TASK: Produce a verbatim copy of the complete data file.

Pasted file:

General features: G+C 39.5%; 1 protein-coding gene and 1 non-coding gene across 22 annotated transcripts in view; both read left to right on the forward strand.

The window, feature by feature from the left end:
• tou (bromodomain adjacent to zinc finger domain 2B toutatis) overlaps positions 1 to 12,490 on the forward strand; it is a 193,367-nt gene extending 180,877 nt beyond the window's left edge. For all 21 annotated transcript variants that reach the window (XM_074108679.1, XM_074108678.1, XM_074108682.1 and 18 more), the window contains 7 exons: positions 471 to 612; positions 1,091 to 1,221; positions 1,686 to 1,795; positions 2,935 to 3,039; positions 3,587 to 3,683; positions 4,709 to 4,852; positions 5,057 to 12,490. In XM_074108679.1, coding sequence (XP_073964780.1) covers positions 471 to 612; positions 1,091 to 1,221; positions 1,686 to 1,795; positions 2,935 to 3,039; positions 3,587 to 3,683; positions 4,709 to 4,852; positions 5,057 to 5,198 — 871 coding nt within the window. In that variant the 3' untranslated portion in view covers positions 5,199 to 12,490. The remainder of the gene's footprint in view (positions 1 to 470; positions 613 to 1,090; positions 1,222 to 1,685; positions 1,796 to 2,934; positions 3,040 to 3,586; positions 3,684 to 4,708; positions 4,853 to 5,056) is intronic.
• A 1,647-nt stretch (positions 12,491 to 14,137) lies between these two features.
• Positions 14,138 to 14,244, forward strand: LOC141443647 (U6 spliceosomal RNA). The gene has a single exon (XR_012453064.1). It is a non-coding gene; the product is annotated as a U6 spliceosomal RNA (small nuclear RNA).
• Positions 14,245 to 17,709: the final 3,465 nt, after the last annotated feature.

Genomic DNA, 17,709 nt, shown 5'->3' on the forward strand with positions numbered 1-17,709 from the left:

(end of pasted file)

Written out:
General features: G+C 39.5%; 1 protein-coding gene and 1 non-coding gene across 22 annotated transcripts in view; both read left to right on the forward strand.

The window, feature by feature from the left end:
• tou (bromodomain adjacent to zinc finger domain 2B toutatis) overlaps positions 1 to 12,490 on the forward strand; it is a 193,367-nt gene extending 180,877 nt beyond the window's left edge. For all 21 annotated transcript variants that reach the window (XM_074108679.1, XM_074108678.1, XM_074108682.1 and 18 more), the window contains 7 exons: positions 471 to 612; positions 1,091 to 1,221; positions 1,686 to 1,795; positions 2,935 to 3,039; positions 3,587 to 3,683; positions 4,709 to 4,852; positions 5,057 to 12,490. In XM_074108679.1, coding sequence (XP_073964780.1) covers positions 471 to 612; positions 1,091 to 1,221; positions 1,686 to 1,795; positions 2,935 to 3,039; positions 3,587 to 3,683; positions 4,709 to 4,852; positions 5,057 to 5,198 — 871 coding nt within the window. In that variant the 3' untranslated portion in view covers positions 5,199 to 12,490. The remainder of the gene's footprint in view (positions 1 to 470; positions 613 to 1,090; positions 1,222 to 1,685; positions 1,796 to 2,934; positions 3,040 to 3,586; positions 3,684 to 4,708; positions 4,853 to 5,056) is intronic.
• A 1,647-nt stretch (positions 12,491 to 14,137) lies between these two features.
• Positions 14,138 to 14,244, forward strand: LOC141443647 (U6 spliceosomal RNA). The gene has a single exon (XR_012453064.1). It is a non-coding gene; the product is annotated as a U6 spliceosomal RNA (small nuclear RNA).
• Positions 14,245 to 17,709: the final 3,465 nt, after the last annotated feature.

Genomic DNA, 17,709 nt, shown 5'->3' on the forward strand with positions numbered 1-17,709 from the left: